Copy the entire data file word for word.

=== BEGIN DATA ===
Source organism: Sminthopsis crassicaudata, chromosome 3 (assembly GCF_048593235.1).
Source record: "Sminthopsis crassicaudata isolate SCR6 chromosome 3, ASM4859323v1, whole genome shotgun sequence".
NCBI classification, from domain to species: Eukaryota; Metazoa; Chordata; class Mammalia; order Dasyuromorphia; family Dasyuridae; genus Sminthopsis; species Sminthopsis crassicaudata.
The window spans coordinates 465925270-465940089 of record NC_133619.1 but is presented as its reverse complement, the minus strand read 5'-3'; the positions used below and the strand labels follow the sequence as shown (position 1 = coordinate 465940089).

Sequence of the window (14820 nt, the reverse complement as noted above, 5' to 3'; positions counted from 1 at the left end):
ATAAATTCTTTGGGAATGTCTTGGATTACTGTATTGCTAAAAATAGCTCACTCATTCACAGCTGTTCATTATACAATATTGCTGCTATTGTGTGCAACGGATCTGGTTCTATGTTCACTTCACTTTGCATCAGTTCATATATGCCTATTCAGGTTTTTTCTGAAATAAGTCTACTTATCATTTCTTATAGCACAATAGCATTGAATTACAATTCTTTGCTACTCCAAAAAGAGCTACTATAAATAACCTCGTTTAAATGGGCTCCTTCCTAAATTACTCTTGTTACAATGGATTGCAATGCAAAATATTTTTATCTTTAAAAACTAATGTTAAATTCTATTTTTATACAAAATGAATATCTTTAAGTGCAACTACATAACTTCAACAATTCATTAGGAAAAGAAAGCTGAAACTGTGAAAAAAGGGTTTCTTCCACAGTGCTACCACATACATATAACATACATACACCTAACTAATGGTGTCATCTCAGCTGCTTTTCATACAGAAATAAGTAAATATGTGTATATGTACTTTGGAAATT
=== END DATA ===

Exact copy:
Source organism: Sminthopsis crassicaudata, chromosome 3 (assembly GCF_048593235.1).
Source record: "Sminthopsis crassicaudata isolate SCR6 chromosome 3, ASM4859323v1, whole genome shotgun sequence".
NCBI classification, from domain to species: Eukaryota; Metazoa; Chordata; class Mammalia; order Dasyuromorphia; family Dasyuridae; genus Sminthopsis; species Sminthopsis crassicaudata.
The window spans coordinates 465925270-465940089 of record NC_133619.1 but is presented as its reverse complement, the minus strand read 5'-3'; the positions used below and the strand labels follow the sequence as shown (position 1 = coordinate 465940089).

Sequence of the window (14820 nt, the reverse complement as noted above, 5' to 3'; positions counted from 1 at the left end):
ATAAATTCTTTGGGAATGTCTTGGATTACTGTATTGCTAAAAATAGCTCACTCATTCACAGCTGTTCATTATACAATATTGCTGCTATTGTGTGCAACGGATCTGGTTCTATGTTCACTTCACTTTGCATCAGTTCATATATGCCTATTCAGGTTTTTTCTGAAATAAGTCTACTTATCATTTCTTATAGCACAATAGCATTGAATTACAATTCTTTGCTACTCCAAAAAGAGCTACTATAAATAACCTCGTTTAAATGGGCTCCTTCCTAAATTACTCTTGTTACAATGGATTGCAATGCAAAATATTTTTATCTTTAAAAACTAATGTTAAATTCTATTTTTATACAAAATGAATATCTTTAAGTGCAACTACATAACTTCAACAATTCATTAGGAAAAGAAAGCTGAAACTGTGAAAAAAGGGTTTCTTCCACAGTGCTACCACATACATATAACATACATACACCTAACTAATGGTGTCATCTCAGCTGCTTTTCATACAGAAATAAGTAAATATGTGTATATGTACTTTGGAAATT